On May 23, 1975, CB & T demanded that Henson pay the notes by filing suit in the Superior Court of Muscogee County, Georgia. On May 30, 1975, Henson paid CB & T the principal and accumulated interest on all eleven demand notes without responding to the lawsuit. On June 25, 1975, Henson filed this suit against CB & T in federal district court. The complaint alleged that CB & T had: (1) violated the Truth-in-Lending Act (TIL), 15 U.S.C. Secs. 1601-1693; (2) knowingly charged and received a rate of interest in excess of the maximum rate allowed by Congress; (3) knowingly charged and received a rate of interest in excess of the maximum rate allowed by Georgia; (4) breached the contract as to all eleven notes by charging a rate of interest on the notes in excess of the initial contracted rate without Henson's consent; and (5) done all the alleged acts in bad faith. The district court chose not to exercise pendent jurisdiction over the state law claims and dismissed them without prejudice.
Henson then filed suit raising essentially the same claims in the Superior Court of Muscogee County, Georgia. CB & T moved for summary judgment on several grounds. The superior court granted that motion, finding that the statute of limitations had run on Henson's TIL and state usury claims and that CB & T was entitled to a judgment on the merits on the remaining
After the unsuccessful appeal, Henson returned to federal district court and moved the court to reconsider its refusal to exercise pendent jurisdiction over his state usury claim. Henson asserted that the district court should not have dismissed the usury claim when it did because the state statute of limitations had already run, thereby barring its subsequent litigation in the Georgia courts. Henson argued that under the circumstances the district court was duty-bound to exercise pendent jurisdiction over the claim. The district court denied the motion without stating its reasons.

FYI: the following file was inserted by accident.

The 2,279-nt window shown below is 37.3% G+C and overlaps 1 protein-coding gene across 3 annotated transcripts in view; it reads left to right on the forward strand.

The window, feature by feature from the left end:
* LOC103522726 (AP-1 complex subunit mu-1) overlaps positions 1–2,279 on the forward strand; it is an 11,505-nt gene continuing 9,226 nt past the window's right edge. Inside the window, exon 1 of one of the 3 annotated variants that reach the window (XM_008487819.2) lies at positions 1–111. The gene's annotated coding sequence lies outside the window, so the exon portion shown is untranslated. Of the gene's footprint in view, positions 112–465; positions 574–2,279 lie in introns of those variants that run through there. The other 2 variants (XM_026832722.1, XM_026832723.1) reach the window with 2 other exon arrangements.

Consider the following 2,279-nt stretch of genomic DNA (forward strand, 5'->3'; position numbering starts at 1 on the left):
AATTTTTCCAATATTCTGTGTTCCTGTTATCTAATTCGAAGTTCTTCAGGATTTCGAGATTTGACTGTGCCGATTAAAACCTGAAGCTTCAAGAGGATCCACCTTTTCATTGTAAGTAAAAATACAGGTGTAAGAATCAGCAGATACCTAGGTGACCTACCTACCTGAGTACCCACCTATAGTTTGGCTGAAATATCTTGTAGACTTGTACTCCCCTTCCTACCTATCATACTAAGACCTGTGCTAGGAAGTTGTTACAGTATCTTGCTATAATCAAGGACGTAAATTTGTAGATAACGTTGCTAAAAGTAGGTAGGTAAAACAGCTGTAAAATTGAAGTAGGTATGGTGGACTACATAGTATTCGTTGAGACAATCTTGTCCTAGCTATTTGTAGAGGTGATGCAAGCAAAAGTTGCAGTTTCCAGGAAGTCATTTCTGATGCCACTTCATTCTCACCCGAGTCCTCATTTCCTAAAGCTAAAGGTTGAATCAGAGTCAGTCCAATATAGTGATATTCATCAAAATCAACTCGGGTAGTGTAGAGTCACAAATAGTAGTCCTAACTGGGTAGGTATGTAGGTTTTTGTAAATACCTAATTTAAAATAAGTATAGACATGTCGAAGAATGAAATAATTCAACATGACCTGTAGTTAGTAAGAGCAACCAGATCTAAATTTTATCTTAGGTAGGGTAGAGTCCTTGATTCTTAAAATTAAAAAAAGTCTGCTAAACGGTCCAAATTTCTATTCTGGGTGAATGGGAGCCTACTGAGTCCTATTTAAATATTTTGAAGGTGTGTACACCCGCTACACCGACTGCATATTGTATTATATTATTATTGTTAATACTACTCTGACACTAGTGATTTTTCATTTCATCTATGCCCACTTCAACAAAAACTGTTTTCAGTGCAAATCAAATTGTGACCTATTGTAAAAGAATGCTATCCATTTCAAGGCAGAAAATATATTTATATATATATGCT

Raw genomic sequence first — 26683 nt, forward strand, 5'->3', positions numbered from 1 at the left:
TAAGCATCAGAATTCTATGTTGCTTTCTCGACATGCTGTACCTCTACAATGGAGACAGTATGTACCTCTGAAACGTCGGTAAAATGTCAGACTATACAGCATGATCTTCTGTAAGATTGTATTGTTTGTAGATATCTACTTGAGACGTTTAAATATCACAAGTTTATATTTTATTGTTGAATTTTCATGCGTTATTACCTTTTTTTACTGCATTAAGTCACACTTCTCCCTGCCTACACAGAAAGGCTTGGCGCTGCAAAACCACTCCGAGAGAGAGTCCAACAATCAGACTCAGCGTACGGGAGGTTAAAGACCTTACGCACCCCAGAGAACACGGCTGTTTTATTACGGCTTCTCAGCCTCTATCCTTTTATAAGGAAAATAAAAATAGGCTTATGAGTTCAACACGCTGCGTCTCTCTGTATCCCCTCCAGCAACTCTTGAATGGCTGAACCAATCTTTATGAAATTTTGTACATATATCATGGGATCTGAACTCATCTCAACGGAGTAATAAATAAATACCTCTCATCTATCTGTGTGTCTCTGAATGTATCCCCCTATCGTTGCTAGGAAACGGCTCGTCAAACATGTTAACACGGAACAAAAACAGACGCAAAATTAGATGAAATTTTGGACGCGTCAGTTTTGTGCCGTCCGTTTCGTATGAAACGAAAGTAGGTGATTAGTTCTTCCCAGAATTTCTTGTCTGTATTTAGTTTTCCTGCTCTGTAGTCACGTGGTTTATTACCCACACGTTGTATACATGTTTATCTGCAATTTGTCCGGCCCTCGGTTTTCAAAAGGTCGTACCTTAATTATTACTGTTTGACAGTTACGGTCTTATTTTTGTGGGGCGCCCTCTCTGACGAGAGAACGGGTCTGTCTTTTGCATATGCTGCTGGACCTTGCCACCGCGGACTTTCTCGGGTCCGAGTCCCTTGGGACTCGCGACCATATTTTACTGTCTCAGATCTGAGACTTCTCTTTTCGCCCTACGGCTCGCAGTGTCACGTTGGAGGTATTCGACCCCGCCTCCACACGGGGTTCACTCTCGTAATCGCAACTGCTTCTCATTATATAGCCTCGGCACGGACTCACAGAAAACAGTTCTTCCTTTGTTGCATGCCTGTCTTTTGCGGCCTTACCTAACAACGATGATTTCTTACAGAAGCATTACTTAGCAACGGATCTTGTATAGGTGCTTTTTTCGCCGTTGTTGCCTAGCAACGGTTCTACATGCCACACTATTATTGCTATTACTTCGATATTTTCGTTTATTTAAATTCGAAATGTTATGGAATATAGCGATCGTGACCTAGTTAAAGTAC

The case proceeded to trial on the TIL claims and a jury found in favor of Henson on seven of the eleven violations alleged. In compliance with the statute, the district court assessed seven $1,000 penalties against CB & T. During the course of the litigation Henson had employed two different law firms and, counting himself, six attorneys. The six petitioned for attorneys' fees and submitted affidavits showing that they had spent almost 1000 hours litigating the federal aspects of the case. They requested $50 an hour as compensation. After refusing to hold a hearing on the issue, the district court set the total fees at $4,773.
Henson appealed to this court contending, among other things, that the district court should have exercised pendent jurisdiction over his state law usury claim, and that the district court should have held a hearing on the attorneys' fees issue. We held that the district court erred in refusing to grant Henson's motion for reconsideration on the pendent jurisdiction issue and in refusing to hold a hearing on attorneys' fees. Henson v. Columbus Bank and Trust Co., 651 F.2d 320 (5th Cir. Unit B 1981). We remanded the case with instructions that the district court exercise its pendent jurisdiction over Henson's state law usury claim, id. at 323-25, and hold a hearing to determine fees, id. at 329-30.
After the remand, Henson attempted to amend his complaint to allege theories of recovery based on conversion, intentional infliction of emotional distress, malicious use of process, abuse of process, and civil RICO. The trial court refused to allow any amendments. In preparation for the...
To continue readingFREE SIGN UP